Some curiosities about methane hydrates

Not only energy

The melting of the ice cells, not only brings about the release of methane gas, but it also produces another important substance: fresh water. Hence, methane hydrates are also a reserve of fresh water that could be used for drinking purposes. The energy and the costs involved in producing it could, in a few years, be lower than the costs of desalinating sea water and making it drinkable: drinking water could, in practise, be the ‘waste product’ in the production of methane from hydrates.
Another possible utilization of the unique property of methane to form hydrates has been studied in Norway so as to be able to transport methane in the most economical way. Currently, methane is transported in its liquid form, usually with appropriate ships. To bring about the change of state from gas to liquid, methane has to be kept at a temperature of – 180°C, that implies a very high cost and energetic consumption. To be able to transform it into methane hydrates, that are stable at a temperature of only – 15°C, would lead to an enormous reduction not only in terms of costs but also of the energy required for the process to take place. It would also have an advantage in terms of safety: methane hydrates burn but do not explode.
Problematic compounds
Methane hydrates have been known for some time because they are also the cause of technical problems. For example, undesired methane hydrates are formed in the methane pipelines of Arctic regions due to the low temperatures.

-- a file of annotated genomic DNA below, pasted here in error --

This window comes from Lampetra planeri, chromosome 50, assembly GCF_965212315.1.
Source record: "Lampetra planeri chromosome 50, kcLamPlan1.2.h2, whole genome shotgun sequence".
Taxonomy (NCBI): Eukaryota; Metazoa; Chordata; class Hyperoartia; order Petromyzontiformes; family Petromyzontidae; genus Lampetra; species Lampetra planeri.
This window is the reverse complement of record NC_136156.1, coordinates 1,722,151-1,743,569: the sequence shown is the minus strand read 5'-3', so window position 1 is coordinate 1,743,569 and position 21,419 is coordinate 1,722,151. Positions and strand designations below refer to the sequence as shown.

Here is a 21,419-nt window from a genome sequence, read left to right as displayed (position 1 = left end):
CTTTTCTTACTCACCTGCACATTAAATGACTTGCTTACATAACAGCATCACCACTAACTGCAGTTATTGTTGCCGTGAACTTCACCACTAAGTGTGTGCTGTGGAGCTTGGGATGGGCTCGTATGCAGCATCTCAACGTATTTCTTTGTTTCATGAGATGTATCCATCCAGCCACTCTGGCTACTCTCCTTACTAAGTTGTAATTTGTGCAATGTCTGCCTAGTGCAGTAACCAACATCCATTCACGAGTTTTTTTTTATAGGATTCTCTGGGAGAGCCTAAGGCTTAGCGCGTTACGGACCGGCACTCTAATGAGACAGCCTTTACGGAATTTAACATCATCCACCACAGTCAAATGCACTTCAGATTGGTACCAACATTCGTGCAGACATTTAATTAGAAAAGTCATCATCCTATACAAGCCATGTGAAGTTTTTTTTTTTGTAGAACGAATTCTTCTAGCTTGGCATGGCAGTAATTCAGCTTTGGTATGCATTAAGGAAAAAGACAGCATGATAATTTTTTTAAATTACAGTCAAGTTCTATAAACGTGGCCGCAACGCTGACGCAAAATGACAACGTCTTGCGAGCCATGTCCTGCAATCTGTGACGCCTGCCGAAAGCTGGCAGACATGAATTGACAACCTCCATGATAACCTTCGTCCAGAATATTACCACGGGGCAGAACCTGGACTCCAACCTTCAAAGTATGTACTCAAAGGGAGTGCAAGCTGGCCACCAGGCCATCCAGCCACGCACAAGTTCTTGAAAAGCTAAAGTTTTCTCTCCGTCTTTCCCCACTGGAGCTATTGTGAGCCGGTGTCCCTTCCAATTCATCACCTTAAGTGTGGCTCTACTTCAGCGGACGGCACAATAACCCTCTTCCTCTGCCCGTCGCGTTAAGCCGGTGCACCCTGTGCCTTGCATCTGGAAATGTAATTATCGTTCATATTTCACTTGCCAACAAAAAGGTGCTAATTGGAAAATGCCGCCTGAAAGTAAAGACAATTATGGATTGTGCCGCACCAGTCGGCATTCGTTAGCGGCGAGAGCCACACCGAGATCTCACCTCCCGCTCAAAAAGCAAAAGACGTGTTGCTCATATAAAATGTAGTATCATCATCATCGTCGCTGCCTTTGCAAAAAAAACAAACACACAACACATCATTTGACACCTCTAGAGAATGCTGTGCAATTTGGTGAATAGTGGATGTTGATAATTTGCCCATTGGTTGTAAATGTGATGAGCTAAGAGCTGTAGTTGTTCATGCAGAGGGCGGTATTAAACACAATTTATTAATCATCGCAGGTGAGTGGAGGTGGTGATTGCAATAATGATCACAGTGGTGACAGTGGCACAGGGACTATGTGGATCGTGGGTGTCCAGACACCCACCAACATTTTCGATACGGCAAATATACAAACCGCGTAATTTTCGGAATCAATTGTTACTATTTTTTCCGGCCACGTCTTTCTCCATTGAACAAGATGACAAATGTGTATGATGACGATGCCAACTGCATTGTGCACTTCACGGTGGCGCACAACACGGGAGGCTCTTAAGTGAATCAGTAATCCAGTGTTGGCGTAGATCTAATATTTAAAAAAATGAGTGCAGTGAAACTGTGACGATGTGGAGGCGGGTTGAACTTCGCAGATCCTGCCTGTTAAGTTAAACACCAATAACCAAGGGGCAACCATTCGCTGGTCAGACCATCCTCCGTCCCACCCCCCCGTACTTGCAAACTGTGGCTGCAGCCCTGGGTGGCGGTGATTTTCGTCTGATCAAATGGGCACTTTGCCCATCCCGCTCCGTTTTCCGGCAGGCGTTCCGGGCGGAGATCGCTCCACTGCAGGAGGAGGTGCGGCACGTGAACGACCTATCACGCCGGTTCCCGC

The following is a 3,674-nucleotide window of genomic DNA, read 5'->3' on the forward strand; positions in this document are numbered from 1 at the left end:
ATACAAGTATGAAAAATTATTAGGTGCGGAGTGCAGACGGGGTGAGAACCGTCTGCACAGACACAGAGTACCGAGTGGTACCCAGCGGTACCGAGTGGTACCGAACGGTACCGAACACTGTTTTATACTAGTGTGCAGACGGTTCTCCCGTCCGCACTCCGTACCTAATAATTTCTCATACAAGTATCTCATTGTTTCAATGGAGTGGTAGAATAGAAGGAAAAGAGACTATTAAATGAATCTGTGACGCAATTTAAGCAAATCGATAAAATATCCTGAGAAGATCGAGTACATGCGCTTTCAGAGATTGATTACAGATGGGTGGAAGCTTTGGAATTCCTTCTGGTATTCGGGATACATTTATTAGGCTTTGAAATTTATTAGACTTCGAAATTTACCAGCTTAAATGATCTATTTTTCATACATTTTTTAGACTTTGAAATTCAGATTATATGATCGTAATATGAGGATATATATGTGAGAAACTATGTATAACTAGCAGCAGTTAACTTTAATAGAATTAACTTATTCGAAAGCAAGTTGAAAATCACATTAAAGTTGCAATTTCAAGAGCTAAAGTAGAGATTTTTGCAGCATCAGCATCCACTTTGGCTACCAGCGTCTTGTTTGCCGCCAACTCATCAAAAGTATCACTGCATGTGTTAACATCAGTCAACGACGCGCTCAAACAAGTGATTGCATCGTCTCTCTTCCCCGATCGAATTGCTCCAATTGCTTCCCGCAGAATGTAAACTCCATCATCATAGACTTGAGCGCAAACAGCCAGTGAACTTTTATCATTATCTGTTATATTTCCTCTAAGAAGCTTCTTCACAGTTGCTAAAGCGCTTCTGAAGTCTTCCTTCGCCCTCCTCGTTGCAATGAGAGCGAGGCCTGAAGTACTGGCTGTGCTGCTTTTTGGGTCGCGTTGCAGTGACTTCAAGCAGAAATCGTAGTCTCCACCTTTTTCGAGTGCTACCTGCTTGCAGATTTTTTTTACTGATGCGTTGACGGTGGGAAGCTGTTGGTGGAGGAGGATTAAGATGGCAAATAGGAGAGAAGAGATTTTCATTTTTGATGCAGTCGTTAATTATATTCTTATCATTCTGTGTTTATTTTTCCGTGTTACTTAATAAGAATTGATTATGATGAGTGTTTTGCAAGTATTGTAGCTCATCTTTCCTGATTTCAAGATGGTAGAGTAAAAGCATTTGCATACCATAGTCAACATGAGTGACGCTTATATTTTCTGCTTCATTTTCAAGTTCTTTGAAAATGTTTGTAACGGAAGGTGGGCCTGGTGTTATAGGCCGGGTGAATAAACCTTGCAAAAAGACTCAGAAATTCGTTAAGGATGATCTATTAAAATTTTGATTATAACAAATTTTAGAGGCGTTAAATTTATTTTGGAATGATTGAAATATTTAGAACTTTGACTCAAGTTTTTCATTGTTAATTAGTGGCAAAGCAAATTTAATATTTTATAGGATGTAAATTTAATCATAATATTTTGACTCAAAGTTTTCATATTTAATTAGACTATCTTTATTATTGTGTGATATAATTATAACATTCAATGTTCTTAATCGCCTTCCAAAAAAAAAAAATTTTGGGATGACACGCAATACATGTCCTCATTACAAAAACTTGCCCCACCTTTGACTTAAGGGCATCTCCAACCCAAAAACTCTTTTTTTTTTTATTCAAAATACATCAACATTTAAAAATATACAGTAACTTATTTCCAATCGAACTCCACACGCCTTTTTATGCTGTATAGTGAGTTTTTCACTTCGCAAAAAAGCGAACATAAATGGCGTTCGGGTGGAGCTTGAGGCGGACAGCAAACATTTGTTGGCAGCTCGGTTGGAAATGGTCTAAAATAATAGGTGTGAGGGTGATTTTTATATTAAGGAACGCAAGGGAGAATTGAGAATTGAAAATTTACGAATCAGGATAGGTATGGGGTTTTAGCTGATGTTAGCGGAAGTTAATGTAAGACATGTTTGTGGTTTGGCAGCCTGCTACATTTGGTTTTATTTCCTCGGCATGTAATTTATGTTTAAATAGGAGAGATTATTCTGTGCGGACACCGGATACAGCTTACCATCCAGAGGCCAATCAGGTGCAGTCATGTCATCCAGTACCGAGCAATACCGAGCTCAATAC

During the drilling process, when exploiting deposits on the sea floor or in areas of permafrost, the presence of methane hydrates heated by the friction of the perforation heads triggers off the release of great quantities of gas. Methane is explosive and inflammable and can become a source of danger. Besides the danger of fires and explosions, the release of great quantities of gas into the water can bring about turbulence on the surface, that can in turn create problems to the drilling equipment and to the boats close by.
A curious fact
Some researchers have put forward a fascinating hypothesis: the area around the Bermudas coincides with one of the areas  of the planet that are richest in hydrates. In areas where great quantities of methane have been released due to the destabilization of hydrates beneath the sea floor, sea water suddenly becomes very rich with gas bubbles and churns up becoming less dense. The decrease in the density of water diminishes the upthrust and causes the sinking of any passing boats… This could help to explain some other details too, such as the constant presence of a ‘fog’ at the time of disappearance, but it cannot explain the disappearance of aeroplanes… It is a fascinating hypothesis but slightly on the borders of reality and not yet approved by the scientific community.

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